We are afraid we are not able to accept this contention on behalf of the petitioners. In our opinion the learned Magistrate was quite justified in remanding the petitioners to jail custody during the pendency of the inquiry linger Section 117(3), Cr. P. C. particularly when the petitioners did not choose to offer bail for their release during the pendency of the inquiry. This view of ours finds support from a decision of a Bench of this Court of which one of us was a member in the case of Vasu Deo Ojha v. State of Uttar Pradesh, 1958 ALJR page 46: (AIR 1958 All 578).

5. Coming now to the question that the substance of the information was not given in the order passed by the Magistrate under Section 112, Cr. P. C. we are of opinion that it at the most amounted to an irregularity and it cannot be said that the learned Magistrate who passed the order under Section 112, Cr. P. C. had no jurisdiction to pass order, even though he was prima facie satisfied that there was an immediate apprehension of the breach of the peace. We are of opinion that a Court in exercise of its Writ jurisdiction will mainly consider whether the Court which passed the order had the jurisdiction to pass that order. In Halsbury's Laws of England, Volume II, 1955 Edition, page 32, the following passage may be quoted with some advantage :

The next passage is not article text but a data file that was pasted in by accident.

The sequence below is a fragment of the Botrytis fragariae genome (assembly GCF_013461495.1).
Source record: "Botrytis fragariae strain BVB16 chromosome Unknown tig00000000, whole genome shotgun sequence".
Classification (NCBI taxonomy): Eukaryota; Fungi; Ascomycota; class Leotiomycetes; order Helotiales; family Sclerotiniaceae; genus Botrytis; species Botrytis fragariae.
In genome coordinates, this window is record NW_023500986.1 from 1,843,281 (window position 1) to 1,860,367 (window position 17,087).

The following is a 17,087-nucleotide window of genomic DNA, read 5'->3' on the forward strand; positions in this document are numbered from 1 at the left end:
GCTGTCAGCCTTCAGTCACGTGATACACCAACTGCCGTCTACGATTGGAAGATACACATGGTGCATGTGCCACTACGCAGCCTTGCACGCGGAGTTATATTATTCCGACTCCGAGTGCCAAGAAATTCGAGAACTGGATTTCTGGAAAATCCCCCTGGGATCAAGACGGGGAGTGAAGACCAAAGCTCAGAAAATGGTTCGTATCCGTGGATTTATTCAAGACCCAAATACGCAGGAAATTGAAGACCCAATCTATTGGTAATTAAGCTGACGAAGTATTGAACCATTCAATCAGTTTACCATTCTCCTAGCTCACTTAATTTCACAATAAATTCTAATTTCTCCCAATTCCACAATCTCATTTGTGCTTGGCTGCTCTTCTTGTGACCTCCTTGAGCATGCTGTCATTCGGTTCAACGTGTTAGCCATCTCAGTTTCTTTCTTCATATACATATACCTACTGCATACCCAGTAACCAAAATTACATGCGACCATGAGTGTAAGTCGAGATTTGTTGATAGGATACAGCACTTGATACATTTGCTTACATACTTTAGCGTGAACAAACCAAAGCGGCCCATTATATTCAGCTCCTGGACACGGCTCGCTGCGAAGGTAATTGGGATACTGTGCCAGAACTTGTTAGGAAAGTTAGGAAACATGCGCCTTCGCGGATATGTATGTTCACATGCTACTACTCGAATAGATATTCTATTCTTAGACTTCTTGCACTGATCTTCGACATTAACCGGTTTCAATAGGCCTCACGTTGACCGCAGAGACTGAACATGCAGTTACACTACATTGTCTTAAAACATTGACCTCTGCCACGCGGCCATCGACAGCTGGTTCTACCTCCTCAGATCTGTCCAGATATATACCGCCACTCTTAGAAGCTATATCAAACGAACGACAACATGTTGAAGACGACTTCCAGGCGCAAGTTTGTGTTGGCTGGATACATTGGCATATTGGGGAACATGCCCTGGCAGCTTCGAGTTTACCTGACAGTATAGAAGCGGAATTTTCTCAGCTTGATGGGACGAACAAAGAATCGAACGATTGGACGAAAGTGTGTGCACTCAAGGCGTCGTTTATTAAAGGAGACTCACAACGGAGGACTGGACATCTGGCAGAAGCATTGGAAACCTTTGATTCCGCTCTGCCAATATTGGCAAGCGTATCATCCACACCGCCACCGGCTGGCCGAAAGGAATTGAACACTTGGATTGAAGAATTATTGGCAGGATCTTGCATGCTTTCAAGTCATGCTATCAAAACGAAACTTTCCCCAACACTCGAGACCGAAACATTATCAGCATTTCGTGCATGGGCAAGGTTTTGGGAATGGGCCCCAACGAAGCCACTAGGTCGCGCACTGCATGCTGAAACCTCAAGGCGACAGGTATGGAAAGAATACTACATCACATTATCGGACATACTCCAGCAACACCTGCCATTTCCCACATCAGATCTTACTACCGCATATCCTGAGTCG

'Upon the return to a writ of habeas corpus in a case of alleged irregularity in the commitment the Court exercises its jurisdiction as follows. If it appears clearly that the act for which the party is committed is no crime, or that it is a crime but he is committed for it by a person who has no jurisdiction, the Court discharges him.'

6. We have already said above that this is not a case where there was want of jurisdiction, or an illegal exercise of jurisdiction, on the part of the Magistrate who passed the order under Section 112, Cr. P. C. and who granted the remand against the petitioners. In the circumstances we do not see any force in these petitions and reject them.

7. Parties will bear their own costs.


Save Judgments// Add Notes // Store Search Result sets // Organizer Client Files //